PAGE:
Tennis movies, let alone good ones, are few and far between. Part of the struggle lies in finding a way to portray the tennis action on screen in a believable way, with actors that are so far from what a skilled modern pro player is capable of. Battle of the Sexes skirts this problem somewhat by focusing more on an exhibition event and the social issues surrounding it than on the precise mechanics of forehands and backhands.
Battle of the Sexes focuses its story on Billie Jean King, in the time leading up to the most-watched tennis match in history. It touches on the start of the Women’s Tennis Association, equal pay issues, sexual discovery and prejudices, and all the pressures of representing all of Womankind in a televised match viewed by millions of people.
The movie opened in select theaters two weekends ago, and to wide release this past weekend. We attended a sparse morning showing, next to a woman who loudly scoffed anytime a man said something sexist in the film. She scoffed a lot.
Other than scoffing and sputtering ourselves, and even shedding a few tears by the end, here are eight thoughts we had during the film, after the film, and after mulling it over for a couple more days and–like most people on the Internet–finding even more to complain about.
So without further ado, here are our 8 Big Thoughts About Battle of the Sexes:
1. OMG, Nothing Has Changed: This was a horrible thought to have, considering the real strides that have been made to achieve more equality for women in the sport of tennis, especially at the Slams. But very early on in the movie, the arguments that men were having about why women in sport are inferior to men were identical to what many, many men still say today. When you think about how people’s lives have changed in respect to technology between the events in this movie and today, it is astounding — and then equally astounding how in that same 40+ years, so many people still think and say exactly the same sexist things.
2. There Are Levels of Sexism: One of the go-to criticisms of feminists is that they hate men. The nice thing about Battle of the Sexes was that it showed different kinds of men, with differing personalities, motivations, and views–as well as Billie Jean’s different reactions to them. Some of the best parts of the film are in single moments or lines of dialogue, and one was about how BJK viewed Jack Kramer as a much more dangerous kind of sexist. Bobby Riggs was this blustery, boorish showman spouting horrifically chauvinistic things, but in a weird way he had way more respect for the ladies of tennis than the guys in the board rooms and commentary boxes that posed as gentlemen yet exerted way more effort in actually keeping women “in their place.” And a lot of those same exact kind of men are still in charge of a lot in tennis.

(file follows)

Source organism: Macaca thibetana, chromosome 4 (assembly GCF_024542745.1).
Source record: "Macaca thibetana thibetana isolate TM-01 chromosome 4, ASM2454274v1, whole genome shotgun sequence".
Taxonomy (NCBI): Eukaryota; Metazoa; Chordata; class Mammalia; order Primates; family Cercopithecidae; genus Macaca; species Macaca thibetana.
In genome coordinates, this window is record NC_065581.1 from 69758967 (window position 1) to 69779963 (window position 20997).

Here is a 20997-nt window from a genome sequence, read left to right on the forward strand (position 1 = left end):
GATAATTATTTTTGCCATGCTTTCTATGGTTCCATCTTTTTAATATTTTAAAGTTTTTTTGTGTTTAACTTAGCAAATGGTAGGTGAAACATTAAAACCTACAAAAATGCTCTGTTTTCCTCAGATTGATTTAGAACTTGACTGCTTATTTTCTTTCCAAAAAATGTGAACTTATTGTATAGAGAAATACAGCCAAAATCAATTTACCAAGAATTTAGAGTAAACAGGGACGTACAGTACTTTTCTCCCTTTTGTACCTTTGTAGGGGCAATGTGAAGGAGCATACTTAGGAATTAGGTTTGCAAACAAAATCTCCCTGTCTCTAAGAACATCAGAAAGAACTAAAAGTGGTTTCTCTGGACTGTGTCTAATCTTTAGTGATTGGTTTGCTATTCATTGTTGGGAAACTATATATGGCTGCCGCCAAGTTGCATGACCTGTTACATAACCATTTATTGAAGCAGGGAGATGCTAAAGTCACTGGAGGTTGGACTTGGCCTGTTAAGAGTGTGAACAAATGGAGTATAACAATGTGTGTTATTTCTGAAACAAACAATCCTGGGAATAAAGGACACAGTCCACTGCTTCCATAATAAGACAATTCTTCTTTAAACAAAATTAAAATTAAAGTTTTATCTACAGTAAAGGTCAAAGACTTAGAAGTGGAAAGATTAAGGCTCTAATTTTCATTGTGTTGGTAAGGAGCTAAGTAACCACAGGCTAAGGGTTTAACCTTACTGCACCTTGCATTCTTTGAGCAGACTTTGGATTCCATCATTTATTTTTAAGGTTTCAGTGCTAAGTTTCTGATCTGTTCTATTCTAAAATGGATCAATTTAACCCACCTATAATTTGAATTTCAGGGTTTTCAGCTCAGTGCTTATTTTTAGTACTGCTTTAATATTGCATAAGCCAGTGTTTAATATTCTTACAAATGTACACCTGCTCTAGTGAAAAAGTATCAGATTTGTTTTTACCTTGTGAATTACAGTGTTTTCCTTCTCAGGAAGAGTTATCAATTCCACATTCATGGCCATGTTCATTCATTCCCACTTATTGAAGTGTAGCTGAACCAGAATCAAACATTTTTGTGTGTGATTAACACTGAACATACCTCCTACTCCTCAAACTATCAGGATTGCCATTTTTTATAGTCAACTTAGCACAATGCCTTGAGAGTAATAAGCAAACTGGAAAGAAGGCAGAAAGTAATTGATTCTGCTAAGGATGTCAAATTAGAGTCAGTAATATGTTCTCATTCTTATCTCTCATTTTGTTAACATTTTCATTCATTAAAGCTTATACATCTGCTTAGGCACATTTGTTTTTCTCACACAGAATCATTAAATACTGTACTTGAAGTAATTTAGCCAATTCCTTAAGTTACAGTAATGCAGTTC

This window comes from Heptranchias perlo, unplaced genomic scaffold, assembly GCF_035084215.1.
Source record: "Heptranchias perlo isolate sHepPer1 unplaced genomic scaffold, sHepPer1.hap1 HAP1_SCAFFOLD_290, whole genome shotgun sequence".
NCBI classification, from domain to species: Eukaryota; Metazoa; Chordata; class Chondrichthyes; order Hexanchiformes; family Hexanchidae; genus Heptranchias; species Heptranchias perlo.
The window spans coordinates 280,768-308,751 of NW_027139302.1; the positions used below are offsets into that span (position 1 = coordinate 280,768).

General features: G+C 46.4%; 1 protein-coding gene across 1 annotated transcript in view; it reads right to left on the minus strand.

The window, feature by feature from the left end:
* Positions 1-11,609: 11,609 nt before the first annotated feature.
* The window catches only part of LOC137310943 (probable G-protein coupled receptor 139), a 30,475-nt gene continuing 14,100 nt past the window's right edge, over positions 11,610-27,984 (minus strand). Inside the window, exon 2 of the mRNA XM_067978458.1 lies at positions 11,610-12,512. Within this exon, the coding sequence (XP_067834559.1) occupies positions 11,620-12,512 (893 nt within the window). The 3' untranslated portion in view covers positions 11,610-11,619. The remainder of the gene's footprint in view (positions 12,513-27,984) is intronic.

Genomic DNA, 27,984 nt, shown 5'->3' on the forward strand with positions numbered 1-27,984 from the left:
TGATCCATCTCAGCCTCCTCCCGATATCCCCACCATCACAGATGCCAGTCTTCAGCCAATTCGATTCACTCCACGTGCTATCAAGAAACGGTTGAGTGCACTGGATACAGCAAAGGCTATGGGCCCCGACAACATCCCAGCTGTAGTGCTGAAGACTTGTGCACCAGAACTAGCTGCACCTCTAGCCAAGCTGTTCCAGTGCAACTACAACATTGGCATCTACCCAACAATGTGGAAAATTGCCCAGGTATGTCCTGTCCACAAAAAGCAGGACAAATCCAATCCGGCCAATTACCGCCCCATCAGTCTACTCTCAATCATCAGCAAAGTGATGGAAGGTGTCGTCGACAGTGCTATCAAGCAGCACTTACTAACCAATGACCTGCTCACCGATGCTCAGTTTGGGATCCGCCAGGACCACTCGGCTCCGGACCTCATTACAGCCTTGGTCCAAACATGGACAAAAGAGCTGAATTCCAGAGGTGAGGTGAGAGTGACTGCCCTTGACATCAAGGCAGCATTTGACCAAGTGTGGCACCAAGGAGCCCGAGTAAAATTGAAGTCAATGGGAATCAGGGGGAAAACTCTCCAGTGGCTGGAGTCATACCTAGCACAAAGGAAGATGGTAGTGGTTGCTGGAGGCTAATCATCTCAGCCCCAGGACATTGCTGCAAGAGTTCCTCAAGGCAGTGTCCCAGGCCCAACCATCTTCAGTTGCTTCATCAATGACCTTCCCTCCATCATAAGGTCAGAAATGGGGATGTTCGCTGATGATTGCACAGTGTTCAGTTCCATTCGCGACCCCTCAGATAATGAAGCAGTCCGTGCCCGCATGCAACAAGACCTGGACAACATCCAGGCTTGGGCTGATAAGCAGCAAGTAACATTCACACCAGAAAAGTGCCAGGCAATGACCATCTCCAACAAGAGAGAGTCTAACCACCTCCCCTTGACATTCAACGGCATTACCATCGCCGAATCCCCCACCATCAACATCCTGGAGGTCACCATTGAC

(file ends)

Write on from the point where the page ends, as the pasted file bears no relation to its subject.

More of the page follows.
3. Margaret Court is a Cartoon Villain: Court is rather a cartoon villain in real life as well, but her portrayal in Battle of the Sexes felt more like a nod to the present than a realistic portrayal. This can be an issue with most biopics, though–when you know the future of the characters, it can color how we view those scenes whether they’re done right or not.
Reportedly Court did remain separate from much of the tour, being the only mother traveling with her family, so if the filmmakers did extensive research–it does make it less likely for the other women to remember exactly what Court was like in the 1970s. But that lack of depth in her character meant she was always just lingering at the edge of scenes giving ominous looks in BJK’s direction, like she was planning something sinister, but then nothing really happened, and so it all felt rather extraneous.
4. The Movie Had an Issue with Tone: Part of the film’s promotion was that it would reveal more of what was going on in King’s life at the time, all the added pressures she was under whilst facing the prospect of losing this match to Bobby Riggs. In addition to concerns for her career, her fellow players, and the women’s movement, King was also torn between loyalty to her husband and to her true sexuality. Early on in the film, there is a lot of time spent on flirtation and, though not graphic, the love scenes are intimate.
This seems to be setting up a rather serious, in-depth look at King’s personal life, but then the movie kind of pulls up and glosses over other elements, so at various times during its running, Battle of the Sexes veers between intense drama, cheerful comedy, and heavy-handed Message Movie of the Week fare. It’s not clear if the motivation was to try and cast the widest net possible, but it ultimately leaves viewers wondering how to feel about anything.